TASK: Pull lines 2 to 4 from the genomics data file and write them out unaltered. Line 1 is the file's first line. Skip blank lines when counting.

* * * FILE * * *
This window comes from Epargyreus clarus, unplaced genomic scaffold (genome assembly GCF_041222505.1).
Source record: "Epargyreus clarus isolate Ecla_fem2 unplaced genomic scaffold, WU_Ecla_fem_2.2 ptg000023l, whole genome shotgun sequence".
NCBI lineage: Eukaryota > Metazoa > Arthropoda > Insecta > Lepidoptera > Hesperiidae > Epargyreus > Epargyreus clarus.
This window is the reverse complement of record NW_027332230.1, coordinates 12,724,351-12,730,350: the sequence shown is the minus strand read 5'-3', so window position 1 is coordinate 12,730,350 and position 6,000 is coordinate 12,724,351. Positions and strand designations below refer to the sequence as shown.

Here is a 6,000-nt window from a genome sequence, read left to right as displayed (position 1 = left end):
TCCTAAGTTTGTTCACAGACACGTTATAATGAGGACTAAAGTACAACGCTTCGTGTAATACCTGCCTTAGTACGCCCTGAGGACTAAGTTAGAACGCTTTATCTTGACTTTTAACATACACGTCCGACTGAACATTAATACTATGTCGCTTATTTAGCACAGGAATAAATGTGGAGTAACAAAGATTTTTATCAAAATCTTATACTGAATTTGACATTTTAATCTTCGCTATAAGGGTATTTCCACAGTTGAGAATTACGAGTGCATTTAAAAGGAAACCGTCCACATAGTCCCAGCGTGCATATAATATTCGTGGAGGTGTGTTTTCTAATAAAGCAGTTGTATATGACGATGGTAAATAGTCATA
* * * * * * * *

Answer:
Source record: "Epargyreus clarus isolate Ecla_fem2 unplaced genomic scaffold, WU_Ecla_fem_2.2 ptg000023l, whole genome shotgun sequence".
NCBI lineage: Eukaryota > Metazoa > Arthropoda > Insecta > Lepidoptera > Hesperiidae > Epargyreus > Epargyreus clarus.
This window is the reverse complement of record NW_027332230.1, coordinates 12,724,351-12,730,350: the sequence shown is the minus strand read 5'-3', so window position 1 is coordinate 12,730,350 and position 6,000 is coordinate 12,724,351. Positions and strand designations below refer to the sequence as shown.